Unfortunately, situations like this happen everyday in labor halls. You were induced on your due date. The due date is not a magical day when the baby needs to be born by. The average length of first pregnancies is over 41 weeks if allowed to wait for labor to start on its own.Your body simply wasn’t ready for labor and the induction didn’t work. You were probably diagnosed with failure to progress. It’s as simple as that. Not every baby can handle the stress of a lengthy pitocin induction and will go into distress, necessitating a cesarean.
For next time, you can figure out if an induction is likely to be successful by finding out your bishop score or you can always just say no to induction. One of the things you can do to avoid a repeat cesearan is to prepare for a natural birth.
To answer the question, am I doomed to failure the next time if I didn’t dilate with my first pregnancy, the answer is no. A resounding no. Each pregnancy and labor are different.
what does the cervix look like? October 7, 2008Posted by guinever in : doula, health, midwifery, pregnancy , 2comments
Ever wonder what your cervix looks like? Or the changes it goes through during your monthly cycle? Wonder no more. My beautiful cervix has a color photo of the cervix for every day during a 33 day cycle.
You’ll see the obvious changes that cervical fluid goes through from the dry, tacky, non-fertile discharge to the clear, slippery fertile fluid. Note the positional and color changes of the os. See the cervix during the follicular, ovulation and luteal phases of a woman’s menstrual cycle.
frequently asked questions about due dates December 11, 2007Posted by guinever in : doula, pregnancy , add a comment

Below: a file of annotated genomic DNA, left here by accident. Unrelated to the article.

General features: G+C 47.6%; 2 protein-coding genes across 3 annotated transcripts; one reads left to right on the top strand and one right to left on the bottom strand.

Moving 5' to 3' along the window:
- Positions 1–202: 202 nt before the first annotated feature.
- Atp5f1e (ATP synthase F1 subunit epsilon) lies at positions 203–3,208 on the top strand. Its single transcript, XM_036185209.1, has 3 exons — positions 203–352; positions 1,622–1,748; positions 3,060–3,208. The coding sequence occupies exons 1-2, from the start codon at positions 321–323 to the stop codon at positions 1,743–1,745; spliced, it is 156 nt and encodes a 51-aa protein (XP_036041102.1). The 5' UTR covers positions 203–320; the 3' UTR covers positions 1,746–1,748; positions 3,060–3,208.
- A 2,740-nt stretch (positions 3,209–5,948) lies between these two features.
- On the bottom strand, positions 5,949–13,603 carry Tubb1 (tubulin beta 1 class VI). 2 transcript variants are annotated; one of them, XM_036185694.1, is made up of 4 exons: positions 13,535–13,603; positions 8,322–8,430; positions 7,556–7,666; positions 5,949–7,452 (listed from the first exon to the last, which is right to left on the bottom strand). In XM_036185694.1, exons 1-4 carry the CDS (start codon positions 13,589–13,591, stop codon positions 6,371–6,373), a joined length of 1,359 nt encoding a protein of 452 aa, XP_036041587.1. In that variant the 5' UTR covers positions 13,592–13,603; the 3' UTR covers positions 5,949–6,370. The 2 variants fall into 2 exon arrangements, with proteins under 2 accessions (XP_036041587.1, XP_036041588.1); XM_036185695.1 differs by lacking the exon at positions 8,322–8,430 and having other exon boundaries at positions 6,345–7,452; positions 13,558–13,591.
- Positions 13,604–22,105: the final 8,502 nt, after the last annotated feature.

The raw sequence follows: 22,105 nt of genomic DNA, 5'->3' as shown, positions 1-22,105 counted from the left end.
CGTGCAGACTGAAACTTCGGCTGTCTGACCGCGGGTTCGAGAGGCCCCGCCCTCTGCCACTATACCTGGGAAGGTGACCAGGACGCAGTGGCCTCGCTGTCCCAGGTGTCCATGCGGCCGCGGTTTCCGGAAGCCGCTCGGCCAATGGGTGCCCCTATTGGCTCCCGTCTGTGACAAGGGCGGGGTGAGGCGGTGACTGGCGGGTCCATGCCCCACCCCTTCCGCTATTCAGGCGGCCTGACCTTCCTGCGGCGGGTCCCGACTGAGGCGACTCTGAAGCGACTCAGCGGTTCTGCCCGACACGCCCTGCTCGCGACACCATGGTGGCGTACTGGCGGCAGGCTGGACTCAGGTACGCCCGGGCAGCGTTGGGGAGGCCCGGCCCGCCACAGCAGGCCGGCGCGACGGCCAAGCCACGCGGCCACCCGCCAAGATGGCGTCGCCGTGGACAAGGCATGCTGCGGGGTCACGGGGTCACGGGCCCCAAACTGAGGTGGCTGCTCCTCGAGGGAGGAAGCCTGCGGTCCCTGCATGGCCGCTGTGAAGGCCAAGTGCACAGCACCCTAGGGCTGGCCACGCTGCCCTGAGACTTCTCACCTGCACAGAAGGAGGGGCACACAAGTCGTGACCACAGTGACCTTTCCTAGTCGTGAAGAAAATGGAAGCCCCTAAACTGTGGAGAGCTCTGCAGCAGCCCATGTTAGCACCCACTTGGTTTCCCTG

There is too much emphasis placed on due dates. The due date is actually just an estimation of when your baby will be born. The average length of pregnancy for first time pregnancies is slightly more than 41 weeks long.
- How is my due date determined? Your due date is 40 weeks after the first day of your last period. It is based on a 28 day menstrual cycle. So if your cycles aren’t consistently 28 days, your estimated due date may be a little “wrong.” And even if you are regular, stress can delay ovulation.
- Are ultrasounds accurate for determining my due date? First trimester ultrasound is consistent for establishing due dates. The American Pregnancy Association says that the best time for dating pregnancies using ultrasound is between 8-18 weeks along.
- I didn’t even have sex at the time that my doctor says I conceived. How can this be? Sperm can stay alive for many days, so it is possible that you conceived several days after you had intercourse. Once you ovulate, there are only about 24 hours to conceive.
- My doctor switched my due date after I had an ultrasound. What’s up with that? Remember that due dates are determined by a 28 day cycle. If you ovulated later than what would occur with a 28 day cycle, your due date will be changed if an ultrasound shows a younger baby. Be wary of changing due dates based on weight or size of the baby late in pregnancy.
- Do I need to be induced if I go past my due date? There is a time and place for inductions, but most are not done for true medical reasons and can be harmful if the baby is not ready to be born. In fact, 50% of inductions on first time mothers end with cesarean for the simple reason that if the cervix isn’t ready dilate, it’s not going to open up and allow birth.
Dr. Bradley in Husband Coached Childbirth gives the example of an apple tree. Just like the majority of apples are ripe and ready to picked at a certain time, most babies are ready about 40 weeks gestation and are ready to be born. Some apples fall off the tree earlier than others and are perfect for eating, and a few babies are perfectly healthy a little early too. But some apples cling to the tree when all others are gone. If picked before ready, the apple will not be ripe and ready to eat. Some apples need longer time on the tree. Likewise, some babies need more time in the womb than others. Be very careful with inductions. You might force your baby to be born before he’s ready for life outside the womb.